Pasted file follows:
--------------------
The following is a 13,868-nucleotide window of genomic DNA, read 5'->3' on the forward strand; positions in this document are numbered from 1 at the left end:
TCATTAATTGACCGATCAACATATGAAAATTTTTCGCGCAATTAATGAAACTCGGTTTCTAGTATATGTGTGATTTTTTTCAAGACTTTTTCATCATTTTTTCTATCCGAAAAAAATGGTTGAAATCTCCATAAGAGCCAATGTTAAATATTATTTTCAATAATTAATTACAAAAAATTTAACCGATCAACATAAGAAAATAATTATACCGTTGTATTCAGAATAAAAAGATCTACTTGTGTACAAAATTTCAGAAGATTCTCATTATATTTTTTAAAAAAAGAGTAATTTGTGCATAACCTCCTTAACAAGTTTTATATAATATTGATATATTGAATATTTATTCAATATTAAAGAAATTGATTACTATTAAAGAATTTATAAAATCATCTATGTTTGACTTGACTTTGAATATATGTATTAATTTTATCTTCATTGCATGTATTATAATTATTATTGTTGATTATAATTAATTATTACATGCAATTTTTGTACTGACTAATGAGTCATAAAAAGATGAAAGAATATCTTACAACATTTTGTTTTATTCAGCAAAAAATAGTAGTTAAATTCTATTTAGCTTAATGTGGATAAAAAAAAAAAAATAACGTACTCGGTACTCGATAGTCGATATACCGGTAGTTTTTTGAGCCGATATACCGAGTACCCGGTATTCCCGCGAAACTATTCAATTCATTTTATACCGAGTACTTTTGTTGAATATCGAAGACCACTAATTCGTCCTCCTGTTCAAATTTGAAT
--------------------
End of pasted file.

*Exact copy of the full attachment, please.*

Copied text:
The following is a 13,868-nucleotide window of genomic DNA, read 5'->3' on the forward strand; positions in this document are numbered from 1 at the left end:
TCATTAATTGACCGATCAACATATGAAAATTTTTCGCGCAATTAATGAAACTCGGTTTCTAGTATATGTGTGATTTTTTTCAAGACTTTTTCATCATTTTTTCTATCCGAAAAAAATGGTTGAAATCTCCATAAGAGCCAATGTTAAATATTATTTTCAATAATTAATTACAAAAAATTTAACCGATCAACATAAGAAAATAATTATACCGTTGTATTCAGAATAAAAAGATCTACTTGTGTACAAAATTTCAGAAGATTCTCATTATATTTTTTAAAAAAAGAGTAATTTGTGCATAACCTCCTTAACAAGTTTTATATAATATTGATATATTGAATATTTATTCAATATTAAAGAAATTGATTACTATTAAAGAATTTATAAAATCATCTATGTTTGACTTGACTTTGAATATATGTATTAATTTTATCTTCATTGCATGTATTATAATTATTATTGTTGATTATAATTAATTATTACATGCAATTTTTGTACTGACTAATGAGTCATAAAAAGATGAAAGAATATCTTACAACATTTTGTTTTATTCAGCAAAAAATAGTAGTTAAATTCTATTTAGCTTAATGTGGATAAAAAAAAAAAAATAACGTACTCGGTACTCGATAGTCGATATACCGGTAGTTTTTTGAGCCGATATACCGAGTACCCGGTATTCCCGCGAAACTATTCAATTCATTTTATACCGAGTACTTTTGTTGAATATCGAAGACCACTAATTCGTCCTCCTGTTCAAATTTGAAT